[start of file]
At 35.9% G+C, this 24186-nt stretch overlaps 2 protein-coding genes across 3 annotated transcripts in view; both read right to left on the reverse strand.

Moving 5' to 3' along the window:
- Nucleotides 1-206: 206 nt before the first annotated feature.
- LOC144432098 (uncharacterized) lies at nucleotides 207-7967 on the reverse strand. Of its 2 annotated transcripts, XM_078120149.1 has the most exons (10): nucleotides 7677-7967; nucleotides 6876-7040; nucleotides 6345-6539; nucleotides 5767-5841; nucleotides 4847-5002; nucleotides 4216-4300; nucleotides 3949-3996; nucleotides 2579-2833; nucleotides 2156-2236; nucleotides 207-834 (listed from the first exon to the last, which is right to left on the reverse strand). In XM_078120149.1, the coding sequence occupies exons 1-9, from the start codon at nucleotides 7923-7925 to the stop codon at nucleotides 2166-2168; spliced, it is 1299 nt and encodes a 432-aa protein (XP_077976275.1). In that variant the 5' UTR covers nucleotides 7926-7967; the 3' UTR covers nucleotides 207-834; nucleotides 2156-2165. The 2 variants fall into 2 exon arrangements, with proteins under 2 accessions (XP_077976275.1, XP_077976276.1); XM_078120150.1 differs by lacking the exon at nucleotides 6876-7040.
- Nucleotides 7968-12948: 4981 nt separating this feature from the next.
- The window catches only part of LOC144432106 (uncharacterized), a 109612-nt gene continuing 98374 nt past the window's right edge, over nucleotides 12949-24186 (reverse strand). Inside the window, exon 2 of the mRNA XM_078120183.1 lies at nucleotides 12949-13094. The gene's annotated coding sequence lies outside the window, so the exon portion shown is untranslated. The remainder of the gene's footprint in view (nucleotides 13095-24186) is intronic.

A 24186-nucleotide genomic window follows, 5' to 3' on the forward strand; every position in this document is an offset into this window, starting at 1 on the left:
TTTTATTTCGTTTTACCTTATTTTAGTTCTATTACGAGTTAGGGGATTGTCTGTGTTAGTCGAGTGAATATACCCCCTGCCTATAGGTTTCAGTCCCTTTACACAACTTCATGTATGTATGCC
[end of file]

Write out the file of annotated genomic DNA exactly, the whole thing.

At 35.9% G+C, this 24186-nt stretch overlaps 2 protein-coding genes across 3 annotated transcripts in view; both read right to left on the reverse strand.

Moving 5' to 3' along the window:
- Nucleotides 1-206: 206 nt before the first annotated feature.
- LOC144432098 (uncharacterized) lies at nucleotides 207-7967 on the reverse strand. Of its 2 annotated transcripts, XM_078120149.1 has the most exons (10): nucleotides 7677-7967; nucleotides 6876-7040; nucleotides 6345-6539; nucleotides 5767-5841; nucleotides 4847-5002; nucleotides 4216-4300; nucleotides 3949-3996; nucleotides 2579-2833; nucleotides 2156-2236; nucleotides 207-834 (listed from the first exon to the last, which is right to left on the reverse strand). In XM_078120149.1, the coding sequence occupies exons 1-9, from the start codon at nucleotides 7923-7925 to the stop codon at nucleotides 2166-2168; spliced, it is 1299 nt and encodes a 432-aa protein (XP_077976275.1). In that variant the 5' UTR covers nucleotides 7926-7967; the 3' UTR covers nucleotides 207-834; nucleotides 2156-2165. The 2 variants fall into 2 exon arrangements, with proteins under 2 accessions (XP_077976275.1, XP_077976276.1); XM_078120150.1 differs by lacking the exon at nucleotides 6876-7040.
- Nucleotides 7968-12948: 4981 nt separating this feature from the next.
- The window catches only part of LOC144432106 (uncharacterized), a 109612-nt gene continuing 98374 nt past the window's right edge, over nucleotides 12949-24186 (reverse strand). Inside the window, exon 2 of the mRNA XM_078120183.1 lies at nucleotides 12949-13094. The gene's annotated coding sequence lies outside the window, so the exon portion shown is untranslated. The remainder of the gene's footprint in view (nucleotides 13095-24186) is intronic.

A 24186-nucleotide genomic window follows, 5' to 3' on the forward strand; every position in this document is an offset into this window, starting at 1 on the left:
TTTTATTTCGTTTTACCTTATTTTAGTTCTATTACGAGTTAGGGGATTGTCTGTGTTAGTCGAGTGAATATACCCCCTGCCTATAGGTTTCAGTCCCTTTACACAACTTCATGTATGTATGCC